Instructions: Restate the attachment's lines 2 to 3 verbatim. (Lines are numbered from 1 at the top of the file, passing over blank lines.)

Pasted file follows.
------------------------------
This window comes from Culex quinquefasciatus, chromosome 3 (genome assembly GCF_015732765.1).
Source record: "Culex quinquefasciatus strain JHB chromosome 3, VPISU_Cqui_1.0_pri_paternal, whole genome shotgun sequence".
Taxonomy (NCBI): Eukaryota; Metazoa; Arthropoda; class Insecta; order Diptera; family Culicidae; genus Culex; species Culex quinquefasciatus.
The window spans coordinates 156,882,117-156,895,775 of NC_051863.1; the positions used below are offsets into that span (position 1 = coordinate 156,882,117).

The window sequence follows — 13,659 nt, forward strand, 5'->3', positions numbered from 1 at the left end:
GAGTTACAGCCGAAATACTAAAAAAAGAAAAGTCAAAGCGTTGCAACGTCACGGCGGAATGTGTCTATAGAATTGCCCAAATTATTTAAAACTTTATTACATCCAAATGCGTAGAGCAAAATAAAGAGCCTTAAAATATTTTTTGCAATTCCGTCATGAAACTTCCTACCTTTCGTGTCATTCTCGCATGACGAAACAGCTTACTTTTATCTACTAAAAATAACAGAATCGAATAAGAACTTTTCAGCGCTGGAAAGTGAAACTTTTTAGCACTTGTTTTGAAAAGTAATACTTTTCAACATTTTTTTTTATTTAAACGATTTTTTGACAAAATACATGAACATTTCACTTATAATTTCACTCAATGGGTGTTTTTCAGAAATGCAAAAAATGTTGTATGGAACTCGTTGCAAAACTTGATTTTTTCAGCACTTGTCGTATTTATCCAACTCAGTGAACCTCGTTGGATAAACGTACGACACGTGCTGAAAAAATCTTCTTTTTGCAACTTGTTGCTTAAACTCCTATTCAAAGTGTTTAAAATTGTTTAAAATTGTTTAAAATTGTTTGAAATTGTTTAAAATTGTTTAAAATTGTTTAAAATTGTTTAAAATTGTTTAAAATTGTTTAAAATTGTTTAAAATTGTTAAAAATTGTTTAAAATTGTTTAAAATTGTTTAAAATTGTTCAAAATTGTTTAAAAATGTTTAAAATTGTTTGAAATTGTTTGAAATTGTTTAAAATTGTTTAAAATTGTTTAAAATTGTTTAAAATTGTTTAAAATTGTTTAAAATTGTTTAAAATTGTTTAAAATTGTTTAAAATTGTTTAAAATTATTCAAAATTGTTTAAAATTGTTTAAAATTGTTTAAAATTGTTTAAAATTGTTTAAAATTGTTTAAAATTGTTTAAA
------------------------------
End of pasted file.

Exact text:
Source record: "Culex quinquefasciatus strain JHB chromosome 3, VPISU_Cqui_1.0_pri_paternal, whole genome shotgun sequence".
Taxonomy (NCBI): Eukaryota; Metazoa; Arthropoda; class Insecta; order Diptera; family Culicidae; genus Culex; species Culex quinquefasciatus.